That all changed when he was approached by Blue Élan Records who offered him his first contract since Clive Davis’ Arista Records in the late ’70s. That sparked something in Tempchin, and a backlog of songs came pouring out. “I was so excited that somebody was going to care whether I recorded something or not,” Tempchin tells TVD in our chat with him. So many songs were unearthed and so many more were inspired by this label’s confidence that his two-record deal turned into a three-record deal, with no signs of stopping.

Tempchin released an EP, Room to Run, in May to tease his creative “explosion.” He followed it up with a thematic and poignant LP (released on Friday), Learning to Dance, which is his first album of new studio recordings in over eight years. His enthusiasm is massive when it comes to songwriting, as evidenced both in the lovely new album and through his songwriting “inspiration campaign” at

“It’s impossible to overrate the importance of songs,” he says. There’s absolutely no argument from us. 

When you performed at The Troubadour in May, was that the first time you’d played all this new music live?

Yes! I hadn’t done any of those songs, and it was the first time I’d performed without playing guitar, too. [Laughs] This album was produced so differently, that I didn’t think about having to do the stuff live until I finished the album. And it turns out I couldn’t—I needed a whole band to pull it off. I rehearsed for quite a while with those guys because it was a first for me, standing up there and playing without doing my guitar.

Of course the second half of the show, I was doing my hits—stuff I had done before. Being back at The Troubadour and having all those people there… it was great to be there again.

When was the last time you’d played there?

Oh, let’s see… it was about five or six years ago when Timothy B. Schmit had a solo album that he was promoting, and I opened the show for him, just by myself at The Troubadour, and that was pretty great.

Hey, I noticed you interviewed Paul Williams. That’s pretty cool.

It was! He was such a fun person to talk to.

You know, I’ve known Paul for… we wrote a song together many, many years ago and we’re still workin’ on it. [Laughs] Man, he’s done so well. He’s so cool. That was a good article—thank you!

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Pete Townshend,
The TVD Interview

The way I see it, there was rock music before Pete Townshend got hold of it, and rock music after he got hold of it, smashed it to pieces, rebuilt it, and smashed it again. 

Townshend spent his musical life wresting respectability from critics, pushing the boundaries of convention, and simultaneously giving too many fucks and not giving any fucks at all. I think that’s where his greatness resides, in that duality of trying not to care too much while at the same time caring more than anyone else. Newly 70, he still moves the bar and lives to contradict. He remains both brutally honest and colorfully vague. So hard to pin down. (Our interview was no exception.)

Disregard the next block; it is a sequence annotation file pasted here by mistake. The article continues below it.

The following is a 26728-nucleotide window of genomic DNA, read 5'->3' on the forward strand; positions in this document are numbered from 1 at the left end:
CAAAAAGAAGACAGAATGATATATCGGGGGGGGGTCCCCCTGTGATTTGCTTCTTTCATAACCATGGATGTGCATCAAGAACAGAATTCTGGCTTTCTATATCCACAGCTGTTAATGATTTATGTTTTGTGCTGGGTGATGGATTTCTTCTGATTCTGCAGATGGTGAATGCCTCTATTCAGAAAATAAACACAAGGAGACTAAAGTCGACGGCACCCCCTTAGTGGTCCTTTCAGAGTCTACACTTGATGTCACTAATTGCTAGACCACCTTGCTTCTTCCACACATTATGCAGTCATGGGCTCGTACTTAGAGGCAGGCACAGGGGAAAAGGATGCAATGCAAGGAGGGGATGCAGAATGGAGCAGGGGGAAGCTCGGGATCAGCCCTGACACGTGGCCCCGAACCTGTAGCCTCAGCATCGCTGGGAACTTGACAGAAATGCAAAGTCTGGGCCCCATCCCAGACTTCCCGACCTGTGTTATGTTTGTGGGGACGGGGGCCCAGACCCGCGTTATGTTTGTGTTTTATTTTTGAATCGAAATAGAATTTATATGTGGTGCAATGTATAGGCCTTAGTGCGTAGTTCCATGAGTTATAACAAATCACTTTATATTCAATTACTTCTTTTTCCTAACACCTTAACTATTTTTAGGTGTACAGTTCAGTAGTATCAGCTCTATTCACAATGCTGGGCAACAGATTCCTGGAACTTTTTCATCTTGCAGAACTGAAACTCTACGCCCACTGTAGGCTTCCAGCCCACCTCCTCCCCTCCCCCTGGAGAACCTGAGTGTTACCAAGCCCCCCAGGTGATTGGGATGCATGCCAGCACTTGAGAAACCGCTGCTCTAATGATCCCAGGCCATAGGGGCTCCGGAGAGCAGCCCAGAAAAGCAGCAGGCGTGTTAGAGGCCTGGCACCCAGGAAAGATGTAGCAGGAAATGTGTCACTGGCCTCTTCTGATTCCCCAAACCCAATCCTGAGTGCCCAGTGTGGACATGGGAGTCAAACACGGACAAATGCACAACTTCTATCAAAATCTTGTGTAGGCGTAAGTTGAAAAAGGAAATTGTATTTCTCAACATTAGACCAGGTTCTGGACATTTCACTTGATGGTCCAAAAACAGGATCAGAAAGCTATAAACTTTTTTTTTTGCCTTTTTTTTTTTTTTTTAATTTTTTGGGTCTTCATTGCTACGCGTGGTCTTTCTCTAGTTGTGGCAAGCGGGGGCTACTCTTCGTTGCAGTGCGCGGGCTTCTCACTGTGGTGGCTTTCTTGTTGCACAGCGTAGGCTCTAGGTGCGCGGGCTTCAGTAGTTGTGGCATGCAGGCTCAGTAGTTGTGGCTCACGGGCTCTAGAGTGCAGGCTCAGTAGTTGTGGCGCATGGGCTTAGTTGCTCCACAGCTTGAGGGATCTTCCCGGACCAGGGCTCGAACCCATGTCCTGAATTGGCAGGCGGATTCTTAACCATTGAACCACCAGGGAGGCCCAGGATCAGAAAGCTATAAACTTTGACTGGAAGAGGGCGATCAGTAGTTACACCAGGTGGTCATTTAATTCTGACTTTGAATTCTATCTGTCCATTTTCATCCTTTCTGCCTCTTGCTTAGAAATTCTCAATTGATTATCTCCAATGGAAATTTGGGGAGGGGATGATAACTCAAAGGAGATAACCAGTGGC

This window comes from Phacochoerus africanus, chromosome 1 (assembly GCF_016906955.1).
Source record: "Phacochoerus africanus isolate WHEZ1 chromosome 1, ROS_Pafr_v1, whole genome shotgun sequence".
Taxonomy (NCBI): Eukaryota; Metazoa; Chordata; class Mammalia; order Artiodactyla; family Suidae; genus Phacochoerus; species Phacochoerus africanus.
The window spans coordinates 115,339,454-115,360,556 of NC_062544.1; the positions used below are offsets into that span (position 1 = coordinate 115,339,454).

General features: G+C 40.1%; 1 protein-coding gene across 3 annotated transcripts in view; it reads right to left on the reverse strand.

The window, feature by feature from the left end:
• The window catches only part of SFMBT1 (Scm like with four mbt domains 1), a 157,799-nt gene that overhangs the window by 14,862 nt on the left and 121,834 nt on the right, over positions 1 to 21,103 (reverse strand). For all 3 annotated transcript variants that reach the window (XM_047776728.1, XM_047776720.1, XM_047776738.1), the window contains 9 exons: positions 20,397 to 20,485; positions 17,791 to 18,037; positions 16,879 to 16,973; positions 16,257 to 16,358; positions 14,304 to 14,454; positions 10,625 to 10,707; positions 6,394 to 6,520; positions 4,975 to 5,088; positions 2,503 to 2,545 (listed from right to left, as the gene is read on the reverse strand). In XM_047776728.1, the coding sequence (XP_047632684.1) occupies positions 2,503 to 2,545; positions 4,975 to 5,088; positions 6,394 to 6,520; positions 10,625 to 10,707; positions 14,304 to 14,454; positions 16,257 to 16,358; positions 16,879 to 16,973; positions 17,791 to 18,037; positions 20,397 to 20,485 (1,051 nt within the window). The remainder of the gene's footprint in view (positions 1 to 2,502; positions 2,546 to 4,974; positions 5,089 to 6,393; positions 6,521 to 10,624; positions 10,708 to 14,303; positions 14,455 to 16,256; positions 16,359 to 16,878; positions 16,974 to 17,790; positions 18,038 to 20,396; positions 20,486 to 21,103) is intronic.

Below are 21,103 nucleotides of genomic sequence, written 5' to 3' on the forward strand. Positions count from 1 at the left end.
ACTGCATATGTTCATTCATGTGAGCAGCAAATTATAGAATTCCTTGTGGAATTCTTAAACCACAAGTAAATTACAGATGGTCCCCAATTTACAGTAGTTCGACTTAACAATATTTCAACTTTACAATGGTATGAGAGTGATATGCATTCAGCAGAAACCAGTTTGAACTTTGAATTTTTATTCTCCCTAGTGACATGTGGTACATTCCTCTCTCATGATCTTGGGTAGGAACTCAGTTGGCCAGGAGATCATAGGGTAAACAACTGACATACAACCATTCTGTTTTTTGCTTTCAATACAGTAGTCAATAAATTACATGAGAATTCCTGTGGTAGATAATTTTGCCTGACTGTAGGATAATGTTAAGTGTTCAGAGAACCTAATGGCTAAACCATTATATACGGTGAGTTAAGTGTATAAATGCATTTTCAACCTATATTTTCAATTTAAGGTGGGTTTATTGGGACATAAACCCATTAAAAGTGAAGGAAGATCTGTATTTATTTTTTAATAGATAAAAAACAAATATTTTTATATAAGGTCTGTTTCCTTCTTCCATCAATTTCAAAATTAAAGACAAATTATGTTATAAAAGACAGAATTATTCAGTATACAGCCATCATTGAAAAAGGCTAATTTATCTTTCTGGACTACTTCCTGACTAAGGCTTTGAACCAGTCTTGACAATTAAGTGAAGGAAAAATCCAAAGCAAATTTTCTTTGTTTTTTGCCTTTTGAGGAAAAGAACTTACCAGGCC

How else could the man write such perfect two-minute-fifty pop songs and nine-minute-plus suites? Pen the most memorable, gritty proto-punk and masterful latter-day operas? Be lauded as an electronic music pioneer and perform with his four-piece rock band, entirely without irony, in front of audiences at the Met? 

And now, he and partner Rachel Fuller have reimagined The Who’s finest work (no arguments, please; you are wrong) into a classical piece worthy of being immortalized alongside the original album. This isn’t a let’s-add-some-strings-to-a-rock-arrangement thing; it’s wholly respectful of its source material, and it’s damned impressive.

While Quadrophenia is entirely Townshend’s (it’s the only Who album written by him alone), what Keith Moon and John Entwistle brought to The Who’s masterpiece is irreplaceable. They, along with Townshend and Roger Daltrey, were the heart, soul, brains and brawn of that album, and there’s no escaping that. 

That’s not what Pete Townshend’s Classic Quadrophenia is trying to do. This “symphonized” Quadrophenia brings forth the immortal soul of a rock album that continues to matter. While fans will appreciate the involvement of Quadrophenia touchstones like Phil Daniels and Billy Idol, Classic Quadrophenia is as classical as it gets: Deutsche Grammophon, the Royal Philharmonic Orchestra, a real live opera singer (the wonderful tenor Alfie Boe), and the London Oriana Choir. 

What made Townshend’s work matter to me at nineteen and why he continues to matter to me in my thirties is why, I suspect, even those less familiar with The Who will find beauty and solace in this presentation of one of the last masterworks of rock music. It’s on a different artistic level, and it’s what his fans should expect. Or maybe it isn’t.

I still work myself to death just to fit in. Fortunately for us all, Townshend doesn’t.

Quadrophenia has always been an immensely ambitious, unwieldy thing. What has been the most satisfying result of committing it to a classical arrangement? 

That I had to do absolutely nothing!

In 2001, you held workshops for a potential stage production of Quadrophenia. What stalled that process at that time?